Tulum’s renowned Archeological Zone will soon offer travelers even more Mayan history with the opening of two new monument areas that have thus far been closed to the public.
The new archeological sub-areas have remained off-limits for visitors, but this is set to change as officials continue to implement the Archeological Zone Improvement Program across the Mexican Caribbean.
The initiative is part of a wider framework to prepare Quintana Roo’s numerous Mayan ruins for the arrival of mass tourism with the launching of the Maya train, as well as to bolster efforts to conserve the region’s rich cultural and historical heritage.
With Tulum’s Archeological Zone set to become larger than ever, here’s the latest on what travelers can expect from the new-and-improved ruins.
More Mayan Ruins To Join Jaguar National Park
Archeologists and environmental officials are hard at work in Tulum’s famous Archeological Zone, where they have been carrying out renovations to several of the area’s key monuments and ruins.
This week, it was announced that two new segments of the Tulum-Tankah ruins will soon open to the public, allowing visitors to delve further into the history of the Mayan civilization.
@mekovalentino The Mayan Ruins of Tulum | 101 Visitors Guide #tulumruins #tulummexico #tulumbeach #tuluminati #tulumvibes #ruinasdetulum #thingstodointulum #archeology #mexicotrip ♬ original sound – Meko Valentino
The Tulum-Tankah archeological monument zone is located inside Tulum National Park – a massive 664-hectare protected area encompassing the region’s most visited Mayan ruins, as well as natural wonders like cenotes, rainforests, and white-sand beaches.
The ruins were recently incorporated into the Jaguar Park, a newly-founded protected area that is slated for opening in early 2024 after the launching of the Maya Train.
Home to some of the oldest remnants of the Mayan peoples, the Tulum-Tankah area has received a flurry of government investments to improve accessibility and visitor infrastructure over the past year. With conservation efforts wrapping up, the archeological zone will soon open up to the public.
In his weekly press conference, Mexico’s president Andrés Manuel López Obrador, revealed the names of the two new monument areas: Nauyacas and Cresterías. Perched atop Tulum’s hilly coastline, they offer sweeping views of the Caribbean Sea, and much like the rest of Tulum’s archeological zone, they are expected to become a hit among travelers.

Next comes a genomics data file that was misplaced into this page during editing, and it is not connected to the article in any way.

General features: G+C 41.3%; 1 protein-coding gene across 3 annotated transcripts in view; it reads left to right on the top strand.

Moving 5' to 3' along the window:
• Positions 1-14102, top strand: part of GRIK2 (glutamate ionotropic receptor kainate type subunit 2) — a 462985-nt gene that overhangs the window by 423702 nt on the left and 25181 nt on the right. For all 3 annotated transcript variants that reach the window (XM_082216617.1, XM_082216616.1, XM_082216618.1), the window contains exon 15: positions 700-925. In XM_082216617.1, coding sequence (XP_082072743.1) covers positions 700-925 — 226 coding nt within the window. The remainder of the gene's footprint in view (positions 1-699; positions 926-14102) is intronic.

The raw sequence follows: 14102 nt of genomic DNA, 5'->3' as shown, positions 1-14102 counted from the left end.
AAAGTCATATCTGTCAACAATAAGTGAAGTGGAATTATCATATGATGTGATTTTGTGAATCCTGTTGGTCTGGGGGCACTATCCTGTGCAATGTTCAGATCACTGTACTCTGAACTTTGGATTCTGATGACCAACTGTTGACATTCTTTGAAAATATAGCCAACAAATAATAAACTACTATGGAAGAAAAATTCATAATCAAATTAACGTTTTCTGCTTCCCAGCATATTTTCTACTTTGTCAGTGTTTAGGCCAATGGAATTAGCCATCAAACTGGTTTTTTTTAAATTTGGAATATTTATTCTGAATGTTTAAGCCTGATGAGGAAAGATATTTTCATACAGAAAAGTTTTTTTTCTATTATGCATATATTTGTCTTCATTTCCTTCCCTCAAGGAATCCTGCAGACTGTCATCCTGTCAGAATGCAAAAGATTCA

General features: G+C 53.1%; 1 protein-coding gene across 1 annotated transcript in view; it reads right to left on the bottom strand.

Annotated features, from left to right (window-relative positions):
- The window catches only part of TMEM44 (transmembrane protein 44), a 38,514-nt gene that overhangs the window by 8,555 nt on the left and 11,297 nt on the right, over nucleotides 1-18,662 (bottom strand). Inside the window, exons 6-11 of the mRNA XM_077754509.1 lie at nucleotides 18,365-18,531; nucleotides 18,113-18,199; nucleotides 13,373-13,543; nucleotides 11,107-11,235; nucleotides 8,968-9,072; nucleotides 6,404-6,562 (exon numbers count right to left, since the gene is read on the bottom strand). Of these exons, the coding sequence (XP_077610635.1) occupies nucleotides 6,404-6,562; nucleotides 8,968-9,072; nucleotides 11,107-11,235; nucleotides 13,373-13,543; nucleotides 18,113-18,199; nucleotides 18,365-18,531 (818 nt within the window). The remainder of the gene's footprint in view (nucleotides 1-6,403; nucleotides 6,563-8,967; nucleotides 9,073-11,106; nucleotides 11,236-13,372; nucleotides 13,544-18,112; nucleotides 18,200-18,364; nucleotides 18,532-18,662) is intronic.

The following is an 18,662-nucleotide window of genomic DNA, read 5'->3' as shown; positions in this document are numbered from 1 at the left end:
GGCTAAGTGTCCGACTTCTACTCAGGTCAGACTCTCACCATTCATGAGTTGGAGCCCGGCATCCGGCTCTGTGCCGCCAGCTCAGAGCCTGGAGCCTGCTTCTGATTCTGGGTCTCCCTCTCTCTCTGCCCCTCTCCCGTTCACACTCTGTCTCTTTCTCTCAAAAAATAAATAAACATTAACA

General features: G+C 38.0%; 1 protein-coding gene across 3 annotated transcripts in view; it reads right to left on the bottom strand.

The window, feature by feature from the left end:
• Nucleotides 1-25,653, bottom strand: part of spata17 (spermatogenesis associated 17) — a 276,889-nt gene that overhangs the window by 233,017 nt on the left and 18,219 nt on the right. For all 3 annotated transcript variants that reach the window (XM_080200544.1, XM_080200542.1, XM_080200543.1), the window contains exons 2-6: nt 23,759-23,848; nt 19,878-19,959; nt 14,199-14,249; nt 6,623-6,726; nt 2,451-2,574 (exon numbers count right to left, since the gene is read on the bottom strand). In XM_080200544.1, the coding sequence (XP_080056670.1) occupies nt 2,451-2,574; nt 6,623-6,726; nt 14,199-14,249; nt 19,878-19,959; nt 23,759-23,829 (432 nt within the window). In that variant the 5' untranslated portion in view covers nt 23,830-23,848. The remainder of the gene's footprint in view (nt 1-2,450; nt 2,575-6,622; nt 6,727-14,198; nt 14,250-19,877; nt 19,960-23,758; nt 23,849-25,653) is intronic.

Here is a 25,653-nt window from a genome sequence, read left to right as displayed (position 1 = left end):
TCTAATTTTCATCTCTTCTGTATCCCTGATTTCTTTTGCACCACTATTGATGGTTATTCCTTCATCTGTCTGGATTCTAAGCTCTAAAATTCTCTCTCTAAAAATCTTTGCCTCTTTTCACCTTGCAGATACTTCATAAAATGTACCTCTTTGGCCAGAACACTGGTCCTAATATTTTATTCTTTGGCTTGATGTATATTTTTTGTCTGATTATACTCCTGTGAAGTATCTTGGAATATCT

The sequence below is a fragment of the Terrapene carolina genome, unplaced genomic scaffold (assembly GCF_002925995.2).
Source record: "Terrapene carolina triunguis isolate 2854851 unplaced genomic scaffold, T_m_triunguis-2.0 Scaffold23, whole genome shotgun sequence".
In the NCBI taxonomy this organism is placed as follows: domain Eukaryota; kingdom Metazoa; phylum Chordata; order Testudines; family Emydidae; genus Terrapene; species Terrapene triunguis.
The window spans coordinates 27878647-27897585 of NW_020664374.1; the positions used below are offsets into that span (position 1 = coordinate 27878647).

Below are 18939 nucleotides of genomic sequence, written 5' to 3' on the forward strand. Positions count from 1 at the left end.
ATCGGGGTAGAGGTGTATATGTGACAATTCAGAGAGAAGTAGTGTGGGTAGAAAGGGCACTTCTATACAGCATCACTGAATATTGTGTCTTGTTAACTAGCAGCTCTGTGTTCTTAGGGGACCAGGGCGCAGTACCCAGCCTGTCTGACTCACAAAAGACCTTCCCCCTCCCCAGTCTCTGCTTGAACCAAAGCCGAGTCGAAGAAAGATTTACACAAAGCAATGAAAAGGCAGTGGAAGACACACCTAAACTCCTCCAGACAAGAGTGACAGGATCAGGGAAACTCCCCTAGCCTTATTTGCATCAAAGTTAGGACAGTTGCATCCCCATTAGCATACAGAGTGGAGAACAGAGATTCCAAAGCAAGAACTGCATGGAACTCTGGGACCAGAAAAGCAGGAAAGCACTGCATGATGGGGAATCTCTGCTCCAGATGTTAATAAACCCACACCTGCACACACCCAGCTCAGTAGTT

The soon-to-be-opened monuments are located in the northern section of the walled city, occupying structures 55, 56, 57, and 59, which are currently closed to the public. Containing a vast number of relics, artifacts, and other monuments, the new archeological zones reflect the prosperity – but also struggles – of the Mayan civilization before its ultimate demise in around 1450 CE.
Over the past several months, archeologists and environmental experts have worked to remove invasive plant species from the area, as well as add new supportive structures to safeguard ancient ruins.
@kfoshay11 Come explore the Tulum Archeological Zone with me. Tulum is the site of a pre-Columbian Mayan walled city which served as a major port for Coba. The ruins are situated on 12-meter-tall cliffs along the east coast of the Yucatán Peninsula on the Caribbean Sea. #mayariviera #tulum #tulummexico #tulumbeach #mexico #mexico🇲🇽 #bahiaprincipe #bucketlist #mexicocheck #mexicotiktok #tulumarchitecture #tulumarcheologicalsite #maya #mayanjungle #travel #traveltiktok #travellife ♬ Rivera Maya – Transfers
And while officials haven’t revealed the exact opening date of the new Mayan sites, travelers will likely be able to visit them for the first time later this year, around the time when the Maya Train launches in December.
President Obrador also announced the creation of a new Visiotors’ Centre in Juguar National Park, which will also house the brand-new Eastern Coastal Museum, which will showcase the evolution of the Mayan civilization throughout its history.
Aside from Tulum’s Archeological Zone, which was recently improved with the addition of new visitor amenities, another Mayan ruin recently opened to the public.
Located some 50 kilometers west of downtown Tulum, the Cobá ruins officially reopened to the public this week after having been closed for over a year. The lesser-known site is home to a massive 42-meter-tall pyramid as well as several other well-preserved ruins.
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